the other breeding, research and business factors involved,” said owners Kari
and Gary Johnson.
So when WoW applied for a spot in
the fair, it was given the nod.
“Yes, it was a late addition,” Zweig
said. “Given the size [of the sideshow tent and adjacent support vehicles], the
former home of HTWT was the only space big enough to accommodate them.”
Breen, 33, has been with the show 10
years. He calls WOW “the only true traveling 10-in-1 sideshow left,” and its
visit here is the first in the company’s 64-year history.
“WoW travels all over the country,
but this is our first time in California,” he said. “We played the Florida State
Fair, then had a winter hiatus, and made our way out to California. We played
the San Bernardino National Orange Show. … After this, we have several more
California fairs for a few months, and then may start to venture back East.”
Although WoW has not been at the San
Diego County Fair before, he said, “We’ve gotten quite a few customers come up
and thank us for playing the fair! A bunch of people have come up to talk to us
about how they saw the sideshow here 35 years ago when they were kids, and
always remembered it.
“And now [that] the World of Wonders
is here they took their family in with them to share the experience. I think
that’s pretty neat.”
Breen has no tally on how many
people have visited the sideshow, “but the response has been very positive.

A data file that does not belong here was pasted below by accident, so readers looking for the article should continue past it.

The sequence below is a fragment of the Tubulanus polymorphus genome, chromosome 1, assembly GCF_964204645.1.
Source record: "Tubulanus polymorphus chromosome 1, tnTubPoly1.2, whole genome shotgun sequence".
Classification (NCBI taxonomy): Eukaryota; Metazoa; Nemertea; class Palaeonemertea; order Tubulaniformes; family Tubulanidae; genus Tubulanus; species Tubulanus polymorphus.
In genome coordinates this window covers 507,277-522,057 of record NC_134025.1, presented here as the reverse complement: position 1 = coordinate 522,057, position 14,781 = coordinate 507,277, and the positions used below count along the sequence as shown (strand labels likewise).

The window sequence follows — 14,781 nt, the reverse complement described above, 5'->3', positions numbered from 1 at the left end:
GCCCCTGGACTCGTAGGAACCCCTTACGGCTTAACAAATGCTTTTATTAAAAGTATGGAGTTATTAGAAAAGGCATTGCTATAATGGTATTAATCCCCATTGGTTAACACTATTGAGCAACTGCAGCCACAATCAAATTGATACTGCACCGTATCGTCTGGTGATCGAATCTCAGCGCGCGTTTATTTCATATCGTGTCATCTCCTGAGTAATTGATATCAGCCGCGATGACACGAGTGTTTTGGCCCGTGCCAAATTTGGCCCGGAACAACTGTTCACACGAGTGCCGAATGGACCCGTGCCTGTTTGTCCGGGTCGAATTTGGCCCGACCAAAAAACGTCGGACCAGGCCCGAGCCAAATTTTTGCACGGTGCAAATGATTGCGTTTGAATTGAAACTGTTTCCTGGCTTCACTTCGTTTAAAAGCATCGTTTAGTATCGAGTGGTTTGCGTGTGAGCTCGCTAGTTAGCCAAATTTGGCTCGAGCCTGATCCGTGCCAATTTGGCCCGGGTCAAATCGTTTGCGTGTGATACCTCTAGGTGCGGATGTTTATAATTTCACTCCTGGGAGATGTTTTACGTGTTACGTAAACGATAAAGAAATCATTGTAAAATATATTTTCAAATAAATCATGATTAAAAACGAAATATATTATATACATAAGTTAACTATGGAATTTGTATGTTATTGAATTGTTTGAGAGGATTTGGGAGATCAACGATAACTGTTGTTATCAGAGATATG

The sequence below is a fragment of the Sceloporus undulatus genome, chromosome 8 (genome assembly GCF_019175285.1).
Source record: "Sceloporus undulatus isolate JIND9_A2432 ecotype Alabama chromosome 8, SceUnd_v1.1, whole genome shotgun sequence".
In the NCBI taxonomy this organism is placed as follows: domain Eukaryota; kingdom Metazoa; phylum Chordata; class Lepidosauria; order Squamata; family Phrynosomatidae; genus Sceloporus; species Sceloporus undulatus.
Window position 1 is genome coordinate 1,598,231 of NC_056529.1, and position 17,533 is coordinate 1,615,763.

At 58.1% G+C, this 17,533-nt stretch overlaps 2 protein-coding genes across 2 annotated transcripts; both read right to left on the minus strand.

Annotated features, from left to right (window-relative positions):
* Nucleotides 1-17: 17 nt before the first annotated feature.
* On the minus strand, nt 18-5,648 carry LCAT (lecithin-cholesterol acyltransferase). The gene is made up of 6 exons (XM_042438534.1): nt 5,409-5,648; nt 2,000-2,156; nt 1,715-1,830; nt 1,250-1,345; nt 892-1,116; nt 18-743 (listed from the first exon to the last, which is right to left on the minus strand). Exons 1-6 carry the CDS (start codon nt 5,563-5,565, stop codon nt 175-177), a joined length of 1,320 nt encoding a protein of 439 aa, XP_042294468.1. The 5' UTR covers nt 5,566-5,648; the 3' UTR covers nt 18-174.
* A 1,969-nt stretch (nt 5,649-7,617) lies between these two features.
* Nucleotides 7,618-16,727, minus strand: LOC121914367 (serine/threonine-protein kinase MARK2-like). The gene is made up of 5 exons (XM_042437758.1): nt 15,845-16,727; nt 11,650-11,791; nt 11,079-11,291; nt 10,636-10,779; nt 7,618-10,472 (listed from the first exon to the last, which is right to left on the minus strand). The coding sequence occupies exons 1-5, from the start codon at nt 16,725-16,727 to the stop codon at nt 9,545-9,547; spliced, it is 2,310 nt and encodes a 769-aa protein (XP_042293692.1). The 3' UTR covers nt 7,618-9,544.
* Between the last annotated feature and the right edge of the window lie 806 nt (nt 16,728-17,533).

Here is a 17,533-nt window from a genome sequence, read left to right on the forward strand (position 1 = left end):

Every fair is different, which is why I enjoy traveling with the show.”
In an age of Internet freaks and
geeks, how does a sideshow make a comeback?
“I think that people just have not
had any experience with them in a long time,” Breen said. “If you’ve never seen
a sideshow before, then your only basis on what it’s like is from a horror movie
or a comedy skit on TV. I think there is a spark of interest every few years or
so when a new film, play, TV show, etc., comes out with some sideshow roots.”
He points to
Jim Rose’s Lollapallooza
sideshow in the early 1990s and
sideshow stunts on his magic specials in early 2000s.
“Pop culture is constantly recycling
the sideshow,” Breen says, “and so there are waves of interest. For a form of
entertainment that goes back at least to the 1800s, it hasn’t ever disappeared.”
The Smithsonian Institution has
called such shows an indigenous American art form, Breen says.
Why the continued interest?
“It’s in our nature to be curious
about what’s out there in the world — what’s happening beyond our reach,” Breen
said via email. “It’s how we grow, we WANT to know what’s over the horizon, we
WANT to know what’s possible, and when we see something different then ourselves
and different from our experiences, its how we grow as people.
“To see someone swallow a sword is
something that before that point you KNEW wasn’t possible. When you see Red
swallow a car axle at the World of Wonders show, it changes your perception of
WoW’s summer season usually lasts
from June to November, and it has a shorter winter season of February-April.
WoW’s Facebook page,
a post boasted that on June 28, “the World
of Wonders had the fanciest dressed audience we’ve probably ever had! The San
Diego Steampunks came to the fair, and they all came in at once and loved the
show. What a great audience.”
With a Twitter handle of
Breen and others have moved the sideshow into the 21st century.
Fair spokeswoman Zweig said WoW came
with “excellent recommendations from another fair. Additionally, it was clear in
speaking with C.M. he was professional and understood the fair’s needs. This is
NOT a freak show.”
She’s seen the show herself.
“How do they do that!?” she said
days before Sunday’s finale. “They are great, very talented and nice NICE
people. One big family! … The entertainers are very professional and
approachable and interact well with the audience.
WoW is on a single-year contract,
she says. But will it return in 2015?
“Hard to say,” she says. But: “We